From Sea to Shining Sea


This column has been absent from the Zephyr for a couple weeks while my wife Polly and I went east for her niece’s graduation from Cornell University then traveled some 1,400 miles in New York, Ontario, Connecticut and Massachusetts viewing a part of the country Polly had never seen.

Our trip encompassed Memorial Day, D-Day and Reagan’s Funerals. (It also encompassed the birth of a new grand-daughter, Lindsay Renee Gross, 8 pounds, 12 ounces to my daughter Laura in Fresno, California.)

We dipped into American history from the French and Indian War to Desert Storm. We heard speeches to graduates and eulogies to the Gipper. Docents told us about famous Americans and little-known battles. Meanwhile, television repeated the mythos of Normandy, the Fall of Communism, and Reagan’s presidency.

We literally went coast to coast, from Pacific to Atlantic (at least the Long Island Sound part of it). It was a journey from a brown state to green ones. The northeast was burgeoning with Spring. Drought-stricken California is worn and withered. Pollution is changing our rain patterns, scientists tell us – but you couldn’t prove it by New York state, where the streams are full and it rained on us or near us three days of every seven.

Winter takes its toll, however; and everywhere we went, nurseries were busy selling flowers. Many of the towns had freeze-fractured streets. Our rental car developed a rattle inside the dashboard from the potholes I couldn’t avoid.

Even I-90, the New York Tollway, had its pavement problems. In places, the sound of our tires was like that of a Pullman clacking on rails. When I saw all the trucks – including double semi- trailers – it wasn’t hard to figure what caused the unevenness. There were literally miles of them, sometimes two abreast, going 75 mph or more. We tried to skirt major cities – but there was no way to avoid the traffic around them. For the same reason, we avoided some tourist stops – like the Basketball Hall of Fame – in favor of places which might amaze us or teach us something. As a result, our list of stops became quite eclectic. Some places we practically had to ourselves – like Fort Stanwix, Johnson Hall, Schoharie Crossing, and Norman Rockwell’s studio. Others, we were part of groups or a flow of visitors – like Mark Twain’s Hartford home, the West Point Museum, and the USSSN Nautilus. A few were crowded – like the Corning Museum of Glass and the boat ride through Locks 34 and 35 on the Erie Canal at Lockport.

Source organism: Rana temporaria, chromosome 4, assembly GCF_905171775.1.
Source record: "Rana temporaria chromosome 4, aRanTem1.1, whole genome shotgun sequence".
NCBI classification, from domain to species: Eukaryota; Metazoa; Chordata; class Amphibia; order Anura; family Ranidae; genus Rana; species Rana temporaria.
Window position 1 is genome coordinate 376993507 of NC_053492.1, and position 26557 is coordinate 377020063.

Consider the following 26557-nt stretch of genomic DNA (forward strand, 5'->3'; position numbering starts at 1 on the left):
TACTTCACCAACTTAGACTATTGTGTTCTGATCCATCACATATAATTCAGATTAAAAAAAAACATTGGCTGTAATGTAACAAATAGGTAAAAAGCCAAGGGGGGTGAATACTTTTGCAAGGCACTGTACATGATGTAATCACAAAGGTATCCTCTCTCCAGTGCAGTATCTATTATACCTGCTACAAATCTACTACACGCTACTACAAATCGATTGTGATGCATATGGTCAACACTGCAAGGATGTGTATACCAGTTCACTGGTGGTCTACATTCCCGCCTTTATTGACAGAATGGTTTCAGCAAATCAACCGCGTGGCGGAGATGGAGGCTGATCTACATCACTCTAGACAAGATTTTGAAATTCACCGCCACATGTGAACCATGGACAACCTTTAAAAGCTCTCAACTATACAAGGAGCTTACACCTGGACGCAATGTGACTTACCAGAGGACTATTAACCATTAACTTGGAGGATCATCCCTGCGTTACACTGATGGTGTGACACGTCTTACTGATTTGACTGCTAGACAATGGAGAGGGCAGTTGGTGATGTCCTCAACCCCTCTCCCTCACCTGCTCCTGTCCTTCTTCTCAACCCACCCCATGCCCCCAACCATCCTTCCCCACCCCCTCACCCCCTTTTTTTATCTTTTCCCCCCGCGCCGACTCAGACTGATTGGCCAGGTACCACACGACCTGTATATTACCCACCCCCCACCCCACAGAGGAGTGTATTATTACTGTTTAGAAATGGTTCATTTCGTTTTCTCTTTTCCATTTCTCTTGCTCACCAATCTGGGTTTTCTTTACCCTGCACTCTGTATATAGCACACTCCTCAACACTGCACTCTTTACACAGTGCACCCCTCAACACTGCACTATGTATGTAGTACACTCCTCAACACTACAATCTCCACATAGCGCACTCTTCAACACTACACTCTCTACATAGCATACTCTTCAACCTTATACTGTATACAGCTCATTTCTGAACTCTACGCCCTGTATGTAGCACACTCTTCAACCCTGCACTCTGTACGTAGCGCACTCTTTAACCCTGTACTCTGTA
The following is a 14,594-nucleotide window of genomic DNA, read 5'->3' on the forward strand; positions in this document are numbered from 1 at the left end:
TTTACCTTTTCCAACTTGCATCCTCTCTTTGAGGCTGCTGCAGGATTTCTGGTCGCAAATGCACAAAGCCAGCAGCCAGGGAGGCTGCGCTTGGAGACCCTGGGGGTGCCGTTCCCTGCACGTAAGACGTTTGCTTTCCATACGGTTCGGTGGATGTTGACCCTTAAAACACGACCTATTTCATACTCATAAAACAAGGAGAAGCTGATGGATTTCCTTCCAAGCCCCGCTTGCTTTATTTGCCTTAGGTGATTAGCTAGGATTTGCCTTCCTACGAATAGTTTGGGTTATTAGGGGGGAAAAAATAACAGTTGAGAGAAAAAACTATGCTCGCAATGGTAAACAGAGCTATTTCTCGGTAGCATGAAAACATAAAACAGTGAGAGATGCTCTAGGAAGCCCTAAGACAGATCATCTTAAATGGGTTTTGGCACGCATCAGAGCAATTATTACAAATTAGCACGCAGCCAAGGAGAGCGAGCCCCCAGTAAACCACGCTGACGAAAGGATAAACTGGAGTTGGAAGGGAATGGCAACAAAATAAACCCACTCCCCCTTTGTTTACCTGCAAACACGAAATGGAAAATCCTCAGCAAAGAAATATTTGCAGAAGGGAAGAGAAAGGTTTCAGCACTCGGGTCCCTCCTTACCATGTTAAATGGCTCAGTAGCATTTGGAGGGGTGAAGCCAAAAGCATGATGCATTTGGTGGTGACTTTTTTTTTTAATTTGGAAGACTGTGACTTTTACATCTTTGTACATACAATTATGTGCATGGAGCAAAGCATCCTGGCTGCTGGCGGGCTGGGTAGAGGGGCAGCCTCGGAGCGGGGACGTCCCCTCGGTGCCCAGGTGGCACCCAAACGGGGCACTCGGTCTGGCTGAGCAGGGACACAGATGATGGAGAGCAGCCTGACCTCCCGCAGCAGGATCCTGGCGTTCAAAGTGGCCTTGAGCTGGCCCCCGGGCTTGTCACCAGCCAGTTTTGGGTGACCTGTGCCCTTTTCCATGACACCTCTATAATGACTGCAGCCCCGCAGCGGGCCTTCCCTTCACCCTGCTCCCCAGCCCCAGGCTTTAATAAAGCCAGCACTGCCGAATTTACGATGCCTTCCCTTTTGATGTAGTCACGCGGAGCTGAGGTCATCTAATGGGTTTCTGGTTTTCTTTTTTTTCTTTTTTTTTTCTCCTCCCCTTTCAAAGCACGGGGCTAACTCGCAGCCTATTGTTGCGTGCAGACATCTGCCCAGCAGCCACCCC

We missed out at a couple locations – all of Binghampton’s eight carousels were closed on the day we visited, and Mystic Seaport shut down early just as we arrived – but we discovered some serendipity in out-of-the-way places, too, like Niagara-on-the-Lake, Ontario, Stockbridge, Mass. and Stockington, Conn. Also the National War Plane Museum at Horseheads, N.Y.

At each, we tried to expand our knowledge of our country and our world. I studied the people, assessing their friendliness and hospitality. I eavesdropped shamelessly on conversations, seeking to sense values and concerns.

What I discovered left me somewhat troubled. I’ll try to share my thoughts with you about it in columns coming up.